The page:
The New York Rangers have played their first five games in the regular season, and oddly enough each game has had a relatively unique roster. Much of the players we saw last year are still with the squad in 2021-22, but there are a fair number of new names now wearing Rangers blue as well. The team made several offseason moves this past summer, acquiring players via trade and free agency. Some of those players came to New York with a big reputation, or as the return of a not-so-popular trade. However, there was one player signed who will be a staple on this roster that flew under most everyone’s radar. That player is defenseman Patrik Nemeth.
The 37th player in New York Rangers history to wear number 12, Nemeth was signed to a three-year contract averaging $2.5 million per year. Tom wrote a great article back when he was first signed, but as a depth defenseman in the NHL, the question still remains: Who is Patrik Nemeth?
Patrik Nemeth was born on February 8th, 1992, in Stockholm, Sweden. He first put on a pair of skates when he was two years old, shortly joining organized hockey four years later. Since he grew up idolizing Peter Forsberg it’s doubtful if anyone could have guessed he’d turn into a defensive defenseman.
As a teenager, Nemeth primarily played for AIK in the Swedish junior leagues. Something to understand about these leagues in Sweden is they are not formatted like any of the junior leagues in North America. Teams in the top professional leagues — such as AIK — will often create developmental programs separated by age tiers under their own name in junior leagues. For instance, the J18 leagues feature players under 18 years old and the J20 leagues feature… well, I think you get the picture here. These junior leagues function as a type of feeder league for their professional-level teams.
In the 2008-09 season, as a 16-year-old, he started off with AIK’s J18 team which played well enough to advance into the winter season. In the J18 Elit league, the top five teams from each division advance into what is called the J18 Allsvenskan, which then unfolds into the playoffs. His physical play helped bolster his team to win the championship that season. Nemeth clearly made enough of an impression to earn his first call up to the parent AIK team in the Hockey Allsvenskan league, where he played only one game and registered one assist. It was around this time of his life that his parents began to realize his pursuit of professional hockey was very much a reality.
“I have that feeling since he was 15-16. But I’m his mom. He worked hard on the ice and outside the ice. I thought he was capable…Patrik would say when he was five, I’m going to play hockey in the NHL.” (NHL.com)
The following year, in the 2009-10 season, his strong play continued to impress as he spent most of the season with AIK’s J20 team, which is considered the highest level of junior ice hockey in Sweden. He was then called up to AIK’s parent team once again, helping the team secure a promotion to Sweden’s top professional league, then known as the Elitserien or the Swedish Elite League.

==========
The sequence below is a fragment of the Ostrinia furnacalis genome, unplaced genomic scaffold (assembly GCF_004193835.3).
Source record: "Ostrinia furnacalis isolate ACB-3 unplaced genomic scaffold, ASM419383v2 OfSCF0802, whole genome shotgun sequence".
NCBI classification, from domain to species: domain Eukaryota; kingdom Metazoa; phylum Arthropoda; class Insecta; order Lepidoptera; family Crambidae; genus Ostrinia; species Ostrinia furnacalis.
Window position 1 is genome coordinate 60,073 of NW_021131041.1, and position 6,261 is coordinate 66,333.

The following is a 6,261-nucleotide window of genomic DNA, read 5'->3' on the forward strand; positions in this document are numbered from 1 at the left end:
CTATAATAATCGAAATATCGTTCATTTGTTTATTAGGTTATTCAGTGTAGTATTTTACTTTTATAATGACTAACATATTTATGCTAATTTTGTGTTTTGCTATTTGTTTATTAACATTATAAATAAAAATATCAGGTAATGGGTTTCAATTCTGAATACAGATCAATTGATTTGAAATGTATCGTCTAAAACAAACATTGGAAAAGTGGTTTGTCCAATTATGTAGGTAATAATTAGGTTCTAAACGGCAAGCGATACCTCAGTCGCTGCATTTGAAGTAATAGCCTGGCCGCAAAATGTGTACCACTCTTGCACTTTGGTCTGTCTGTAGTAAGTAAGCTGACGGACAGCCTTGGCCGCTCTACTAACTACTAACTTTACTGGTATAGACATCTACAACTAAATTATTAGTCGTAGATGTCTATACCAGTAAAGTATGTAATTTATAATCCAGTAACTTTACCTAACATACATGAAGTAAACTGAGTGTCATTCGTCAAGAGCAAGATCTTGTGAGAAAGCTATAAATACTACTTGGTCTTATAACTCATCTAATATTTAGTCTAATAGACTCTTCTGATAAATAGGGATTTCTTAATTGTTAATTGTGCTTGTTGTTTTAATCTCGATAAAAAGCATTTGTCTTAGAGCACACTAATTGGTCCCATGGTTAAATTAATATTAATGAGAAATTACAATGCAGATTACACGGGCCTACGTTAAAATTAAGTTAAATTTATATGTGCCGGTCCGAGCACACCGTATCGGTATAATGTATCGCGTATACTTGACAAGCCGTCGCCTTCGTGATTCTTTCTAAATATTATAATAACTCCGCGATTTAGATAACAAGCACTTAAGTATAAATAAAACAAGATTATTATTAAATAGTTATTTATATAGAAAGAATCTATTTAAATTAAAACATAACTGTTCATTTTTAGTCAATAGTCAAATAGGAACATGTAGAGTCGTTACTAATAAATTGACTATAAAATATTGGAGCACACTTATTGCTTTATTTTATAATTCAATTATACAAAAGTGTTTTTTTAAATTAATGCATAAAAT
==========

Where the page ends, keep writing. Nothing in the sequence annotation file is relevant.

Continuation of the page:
Nemeth made a name for himself playing a tough, physical style for AIK that was not often seen in the European junior leagues. On two occasions he led his division in penalty minutes in both the J18 and J20 leagues. He was ranked as the 11th best player on the Central Scouting Bureau’s final rankings for European skaters in his draft year. Funnily enough, this was 21 spots higher than Artemiy Panarin. Nemeth ended up as the first European defenseman drafted in the 2010 draft, taken by the Dallas Stars at 41st overall.
Returning to AIK, he played his first full season with the team in Sweden’s top professional league. They were able to qualify for the playoffs and successfully fight off relegation back down to a lower-level league. The next year, he signed a contract with the Dallas Stars but was loaned back to AIK where he would play his last season in Sweden to date.
It was during this last season where Nemeth would represent his country on the international stage once again. During his junior career, Nemeth won several medals representing Sweden in international tournaments, but the 2012 World Junior team proved to be the most fruitful. Not only did he make the team, but he played an important defensive role—and even assisted on Mika Zibanejad’s golden goal. Number 12 for Sweden in the video below back checks tenaciously, knocking the puck loose for Zibanejad and the rest is history. Hey, maybe the chemistry will carry over.
Introduction to North American Hockey
Nemeth crossed the Atlantic for the 2012-13 season, playing 47 games for the Dallas Stars AHL affiliate, Texas Stars. He started off the next season once again with the AHL club but earned a call-up near the end of the year. Nemeth got his first glimpse of the NHL in eight regular-season games and then played in five playoff games as the Dallas Stars were eliminated in the first round. Dallas then sent him back to the AHL to help the Texas Stars in their own post-season pursuit to capture the Calder Cup.
This defenseman not known for his offensive production ended up playing a pivotal role for the AHL team. His steady physical play helped the team advance as he scored 5 points in 18 games. However, one of those points — Nemeth’s only goal in the postseason — was the championship-clinching goal in overtime for the Texas Stars. Even the Stars’ head coach, Willie Desjardins, was surprised, mistaking Nemeth for the eventual playoff MVP and only player to have his jersey retired in Texas Stars history.
“I thought it was (Travis) Morin when he went to the backhand like that, I thought it had to be Morin since I knew he was on the ice, too,” Stars head coach Willie Desjardins said. “That’s such a good move I didn’t even think it could be him at first.” (Eurohockey.com)
This isn’t the first time Nemeth has been involved in winning the game for his team when the stakes were high, and hopefully, it won’t be the last.
In 2014-2015, things were beginning to look quite promising for the then 22-year-old defenseman, having made the Dallas squad in training camp and settling into a role. In just the fifth game of the season, however, disaster struck. Playing the Philadelphia Flyers, Nemeth started the game and in his first shift, only 23 seconds in, a routine play went awry.